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Brain-behaviour relationships in people at high genetic risk of schizophrenia

Author(s): G. K. Lymer, D. E. Job, T. William, J. Moorhead, A. M. McIntosh, D. G. Owens, E. C. Johnstone, S. M. Lawrie

Abstract:
The brain is known to be structurally abnormal in schizophrenia, with replicated findings between anatomical deficits and some dysfunctions. These structure-function associations have, however, only very rarely been studied in relatives at risk of schizophrenia. We studied the relationships between structure and schizotypal features (assessed using RISC and SIS) and verbal learning and memory (measured using RAVLT) in relatives at high risk of developing schizophrenia and normal controls. Since these behavioural test scores are strong predictors of schizophrenia in the Edinburgh High Risk Study, we hypothesised that these relationships would differ between those high-risk subjects who will develop schizophrenia from those who will not. We performed multiple regressions of the grey matter segments of the subjects and controls, produced using grey matter optimised, voxel-based morphometry, with their RAVLT, SIS and RISC scores in SPM. Where significant relationships were found, we used SPSS to test for subject group by behavioural score interactions. In those high-risk subjects who became ill, grey matter density (GMD) was significantly correlated with RISC in the left superior temporal gyrus. In subjects who remained well, SIS was significantly correlated with GMD in the right pulvinar. Across the whole HR group, GMD in the right medial dorsal thalamic nucleus was significantly correlated with RAVLT. In those subjects who developed symptoms, RAVLT significantly correlated with GMD in right parahippocampal gyrus whereas in those who became ill, significant correlations existed bilaterally in the pulvinar. These results suggest complex and changing patterns of structural-functional relationships in those subjects at high-risk of schizophrenia.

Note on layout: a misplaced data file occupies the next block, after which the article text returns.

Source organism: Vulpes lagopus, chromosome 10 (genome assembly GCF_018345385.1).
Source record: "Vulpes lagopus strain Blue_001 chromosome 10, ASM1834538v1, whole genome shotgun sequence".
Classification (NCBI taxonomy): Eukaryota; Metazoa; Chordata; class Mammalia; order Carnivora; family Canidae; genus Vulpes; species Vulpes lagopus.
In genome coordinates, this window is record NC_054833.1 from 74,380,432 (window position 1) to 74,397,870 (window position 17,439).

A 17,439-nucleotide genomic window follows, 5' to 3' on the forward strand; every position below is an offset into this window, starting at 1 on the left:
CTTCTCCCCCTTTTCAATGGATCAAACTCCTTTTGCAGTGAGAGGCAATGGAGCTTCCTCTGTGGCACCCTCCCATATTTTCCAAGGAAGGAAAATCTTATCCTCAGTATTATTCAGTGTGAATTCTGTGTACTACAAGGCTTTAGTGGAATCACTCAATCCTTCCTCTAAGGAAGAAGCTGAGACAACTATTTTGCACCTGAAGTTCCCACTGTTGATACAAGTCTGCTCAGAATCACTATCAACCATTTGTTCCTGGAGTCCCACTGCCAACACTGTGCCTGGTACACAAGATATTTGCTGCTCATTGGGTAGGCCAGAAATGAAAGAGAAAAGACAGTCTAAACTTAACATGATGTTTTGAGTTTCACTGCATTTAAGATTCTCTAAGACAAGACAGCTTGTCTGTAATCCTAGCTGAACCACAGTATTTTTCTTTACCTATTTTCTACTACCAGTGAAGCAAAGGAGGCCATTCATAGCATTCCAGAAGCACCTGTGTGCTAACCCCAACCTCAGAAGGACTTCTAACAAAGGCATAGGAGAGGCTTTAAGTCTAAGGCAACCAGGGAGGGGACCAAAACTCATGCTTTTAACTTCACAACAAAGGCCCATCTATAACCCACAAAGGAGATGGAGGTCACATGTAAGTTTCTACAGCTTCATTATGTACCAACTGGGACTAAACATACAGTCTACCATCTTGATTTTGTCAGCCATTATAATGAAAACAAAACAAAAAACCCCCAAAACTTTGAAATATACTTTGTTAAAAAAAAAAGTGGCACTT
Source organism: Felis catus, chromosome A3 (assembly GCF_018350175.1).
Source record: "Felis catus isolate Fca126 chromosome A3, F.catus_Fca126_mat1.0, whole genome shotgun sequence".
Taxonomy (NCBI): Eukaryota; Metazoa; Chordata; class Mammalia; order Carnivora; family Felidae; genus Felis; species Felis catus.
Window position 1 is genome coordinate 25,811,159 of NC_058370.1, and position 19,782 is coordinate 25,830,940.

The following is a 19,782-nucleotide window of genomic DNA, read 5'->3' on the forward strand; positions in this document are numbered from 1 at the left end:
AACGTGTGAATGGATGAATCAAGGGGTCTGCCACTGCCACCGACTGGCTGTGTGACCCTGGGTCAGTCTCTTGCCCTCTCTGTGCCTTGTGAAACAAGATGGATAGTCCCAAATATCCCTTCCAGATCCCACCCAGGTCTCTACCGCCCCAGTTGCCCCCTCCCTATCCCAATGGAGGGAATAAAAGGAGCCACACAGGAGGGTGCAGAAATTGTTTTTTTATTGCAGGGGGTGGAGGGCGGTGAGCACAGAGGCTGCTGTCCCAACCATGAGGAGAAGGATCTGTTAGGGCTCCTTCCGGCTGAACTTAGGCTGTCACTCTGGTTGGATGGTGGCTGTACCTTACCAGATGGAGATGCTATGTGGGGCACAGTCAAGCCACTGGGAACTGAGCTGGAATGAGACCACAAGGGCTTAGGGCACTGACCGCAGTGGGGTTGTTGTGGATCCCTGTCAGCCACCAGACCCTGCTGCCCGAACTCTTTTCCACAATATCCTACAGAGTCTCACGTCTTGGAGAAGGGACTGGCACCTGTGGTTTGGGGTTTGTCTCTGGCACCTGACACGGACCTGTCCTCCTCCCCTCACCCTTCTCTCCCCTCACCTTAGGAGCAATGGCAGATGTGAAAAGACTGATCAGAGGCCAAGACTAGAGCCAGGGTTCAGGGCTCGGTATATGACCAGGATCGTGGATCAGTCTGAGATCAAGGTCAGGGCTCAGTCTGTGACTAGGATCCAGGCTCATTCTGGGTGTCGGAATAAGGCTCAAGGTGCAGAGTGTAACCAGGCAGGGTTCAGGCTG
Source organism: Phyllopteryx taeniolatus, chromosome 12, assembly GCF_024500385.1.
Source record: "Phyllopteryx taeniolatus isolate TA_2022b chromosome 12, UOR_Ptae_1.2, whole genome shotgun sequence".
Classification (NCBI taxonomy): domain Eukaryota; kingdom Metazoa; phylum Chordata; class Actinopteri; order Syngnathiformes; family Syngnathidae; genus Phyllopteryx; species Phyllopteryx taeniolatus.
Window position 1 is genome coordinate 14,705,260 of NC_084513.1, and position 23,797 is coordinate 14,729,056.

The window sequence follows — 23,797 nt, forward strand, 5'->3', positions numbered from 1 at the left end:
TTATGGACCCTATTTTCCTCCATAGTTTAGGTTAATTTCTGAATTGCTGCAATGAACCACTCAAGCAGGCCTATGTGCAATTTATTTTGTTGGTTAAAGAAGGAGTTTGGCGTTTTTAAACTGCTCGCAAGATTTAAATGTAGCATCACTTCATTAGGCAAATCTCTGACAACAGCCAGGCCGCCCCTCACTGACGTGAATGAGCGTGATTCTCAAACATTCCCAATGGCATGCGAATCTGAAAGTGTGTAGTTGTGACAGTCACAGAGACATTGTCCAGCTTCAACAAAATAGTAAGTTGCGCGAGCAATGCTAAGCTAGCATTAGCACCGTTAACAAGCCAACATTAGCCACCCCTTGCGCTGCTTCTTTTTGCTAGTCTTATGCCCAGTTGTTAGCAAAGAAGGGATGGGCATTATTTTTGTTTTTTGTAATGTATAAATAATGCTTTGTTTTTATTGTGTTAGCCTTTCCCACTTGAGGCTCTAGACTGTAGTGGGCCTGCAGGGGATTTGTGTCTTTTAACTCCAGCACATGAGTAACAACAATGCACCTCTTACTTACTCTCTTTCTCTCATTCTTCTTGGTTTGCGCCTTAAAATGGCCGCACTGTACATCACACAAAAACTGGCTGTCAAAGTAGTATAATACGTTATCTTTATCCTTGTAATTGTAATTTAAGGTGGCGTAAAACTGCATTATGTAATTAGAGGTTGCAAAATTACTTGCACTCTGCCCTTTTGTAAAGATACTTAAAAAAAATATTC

Full version: Available here

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ISBN: 1053-8119 (Print) 1053-8119 (Linking)
Publication Year: 2006
Periodical: Neuroimage
Periodical Number: 1
Volume: 33
Pages: 275-85
Author Address: Division of Psychiatry, School of Molecular and Clinical Medicine, The University of Edinburgh, Kennedy Tower, Royal Edinburgh Hospital, Morningside Park, Edinburgh EH10 5HF, UK. katherine.lymer@ed.ac.uk